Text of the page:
The world is waiting for the ‘new normal’ since the outbreak of the COVID-19 pandemic. In itself, it’s an acceptance that things will never be the same; but just how different will they be? There is a huge gap between the subliminal acceptance of an undefined, somewhat vague, even ephemeral, ‘idea of change’, and the reality. And it’s global; in the UK for example, the economy is predicted to shrink by some 14%; they need to go back some 314 years to find a similar contraction. In 1706, Queen Anne was on the throne, England and Scotland were united, the first Duke of Marlborough defeated the French at Ramillies; that year, military expenditure, a disastrous harvest and unprecedented weather shrunk the economy by 15%. Since then, there’s never been a year as bad; until now!
The ‘new normal’ will be represented by far more than just greater numbers working from home, perhaps less traffic at peak times and the increased use of video meetings.
The ‘new normal’ signals a new era and it will affect our industry dramatically.
As it stands, we live in a consumer society; we want things and we buy them, mostly from shops. And why do we buy things (goods and services)? Simple; because we can. But that ability to buy is quite new to us; go back just 100-years or so and it was all very different. In 1900, in the then, modern, western world, about 43% of income was spent on food; a further 31% on housing with clothing accounting for 14%. That totals 88% – and remember, the ‘food’ was basic; less than 15% of people owned their own home so within just ‘food, clothing and shelter’, there were many ways to spend the ‘excess’ 12%. The reality is, there was no such thing as ‘discretionary income’. So, after people had bought what they needed, they didn’t buy things they wanted – because they couldn’t.
The ‘Age of Consumerism’ arrived around the 1950s, not long after the end of the Second World War. The first shopping centres appeared in the 1950s, mostly in response to increasing consumer demand. We’re now well into 2020, some 70 years after the birth of the age of consumerism; it may well have flourished, unchallenged for another 30 years or so, but the coronavirus is notorious for attacking over 70 year olds, or certainly weakening them! The ‘Age of Consumerism’ is waning; this has real implications for our industry. Those readers who are younger will need to pay heed; the road to success will lie in adapting our product (the shopping centre) to meet the new demands of our market. Our market will still have discretionary income; our market will still spend, but what they spend it on will change.
It won’t be a shattering, or sudden change; it’ll be subtle, but it won’t be lengthy; within 5-10 years, consumer spending, as it now is (or was before the virus) will be a feature of the past. All this ‘change’ has happened before; the difference this time is its speed. Coronavirus is the accelerator!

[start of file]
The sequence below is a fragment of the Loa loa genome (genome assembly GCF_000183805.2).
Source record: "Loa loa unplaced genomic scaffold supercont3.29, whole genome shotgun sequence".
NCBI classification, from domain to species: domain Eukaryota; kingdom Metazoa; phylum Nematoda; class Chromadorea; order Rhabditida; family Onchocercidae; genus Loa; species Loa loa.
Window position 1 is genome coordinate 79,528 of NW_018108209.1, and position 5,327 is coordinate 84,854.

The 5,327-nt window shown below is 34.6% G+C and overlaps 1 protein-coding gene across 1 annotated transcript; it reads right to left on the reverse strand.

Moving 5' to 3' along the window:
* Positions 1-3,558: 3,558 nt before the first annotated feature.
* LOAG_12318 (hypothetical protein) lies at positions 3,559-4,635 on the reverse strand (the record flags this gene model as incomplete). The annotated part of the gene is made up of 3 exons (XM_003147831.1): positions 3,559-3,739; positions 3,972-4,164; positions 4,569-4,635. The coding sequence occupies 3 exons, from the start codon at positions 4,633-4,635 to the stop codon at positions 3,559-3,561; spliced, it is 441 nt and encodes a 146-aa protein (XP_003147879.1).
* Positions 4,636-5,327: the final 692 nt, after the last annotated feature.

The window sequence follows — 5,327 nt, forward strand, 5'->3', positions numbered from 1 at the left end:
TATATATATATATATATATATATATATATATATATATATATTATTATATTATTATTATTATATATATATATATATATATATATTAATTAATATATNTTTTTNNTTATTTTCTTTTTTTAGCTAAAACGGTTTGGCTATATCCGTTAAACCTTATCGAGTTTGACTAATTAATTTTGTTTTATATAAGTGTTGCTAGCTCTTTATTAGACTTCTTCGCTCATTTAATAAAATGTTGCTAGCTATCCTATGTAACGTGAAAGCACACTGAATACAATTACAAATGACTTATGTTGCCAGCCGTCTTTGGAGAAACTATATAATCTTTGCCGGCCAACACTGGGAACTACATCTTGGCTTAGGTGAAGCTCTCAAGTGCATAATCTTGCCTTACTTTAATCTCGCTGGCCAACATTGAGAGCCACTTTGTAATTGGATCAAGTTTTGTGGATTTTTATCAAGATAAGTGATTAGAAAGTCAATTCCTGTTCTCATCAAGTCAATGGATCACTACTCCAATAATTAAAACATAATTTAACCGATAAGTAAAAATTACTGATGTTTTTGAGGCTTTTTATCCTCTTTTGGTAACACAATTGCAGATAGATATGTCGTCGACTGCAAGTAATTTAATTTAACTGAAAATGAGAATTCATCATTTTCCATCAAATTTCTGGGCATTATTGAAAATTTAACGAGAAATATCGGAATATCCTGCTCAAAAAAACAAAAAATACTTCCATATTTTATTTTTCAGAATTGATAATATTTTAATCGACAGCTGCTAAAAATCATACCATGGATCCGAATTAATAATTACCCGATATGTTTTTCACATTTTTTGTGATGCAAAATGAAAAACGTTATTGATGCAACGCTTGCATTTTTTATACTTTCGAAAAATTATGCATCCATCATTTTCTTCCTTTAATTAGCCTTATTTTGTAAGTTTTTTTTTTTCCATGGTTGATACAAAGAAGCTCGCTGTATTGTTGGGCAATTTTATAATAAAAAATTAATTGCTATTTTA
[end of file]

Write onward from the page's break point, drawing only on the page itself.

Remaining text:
Consumption of convenient, inexpensive, short-lived items will give way to those of quality, value and lasting attributes. A woman who (for example) purchases 10 pairs of shoes a year, will spend the same amount of money on say, 5 or 6, even 4 or perhaps even 3. So, probably the number of shoe stores will diminish but the quality will improve. This will be the case across the board, in the jewellery category, fashion, homewares and a host of others.
So, what will replace them? Undoubtedly, in part, by ‘services’ retail. More fitness venues, specialised – creative and aerobic dancing for example; more ‘specialist food shops’ – delicatessens, boutique butchers, specialist bakers and so on. What’s new? Nothing; tenancy mixes have always been in transition – this time though, significant change will be quicker.
We should remember though, that this crisis affects and will affect all of us. Not just the shopping centre managers, leasing personnel and marketing executives, but also the portfolio managers and those representing the ownership vehicles. ‘Risk’ must be re-assessed; it is no longer feasible to see the solution for the future, as one in which the ‘old’ norms are re-established. For centres to achieve future growth, some chances need to be taken, some new leasing methods adopted, new strategic alliances between new retailers and marketing executives need forming.
But; we are fortunate. This is a ‘world-wide’ problem for our industry, yet the Australian shopping centre expertise is the most advanced in the world. There’s no one to follow; no one can ‘show us the way’. We’re ‘it’ and what we do, will be copied.
Is there a hint anywhere? Might seem a bit ‘out there’, but Scentre Group doesn’t call its portfolio ‘Shopping Centres’ anymore; they’re ‘Living Centres’. Not just a smart advertising quip, a fresh ‘banner statement’ or a clever ‘re-branding’. There’s social commentary behind it. One consequence of the coronavirus epidemic is universally accepted; lifestyles will change. What better place to exploit such change than a ‘Living Centre’!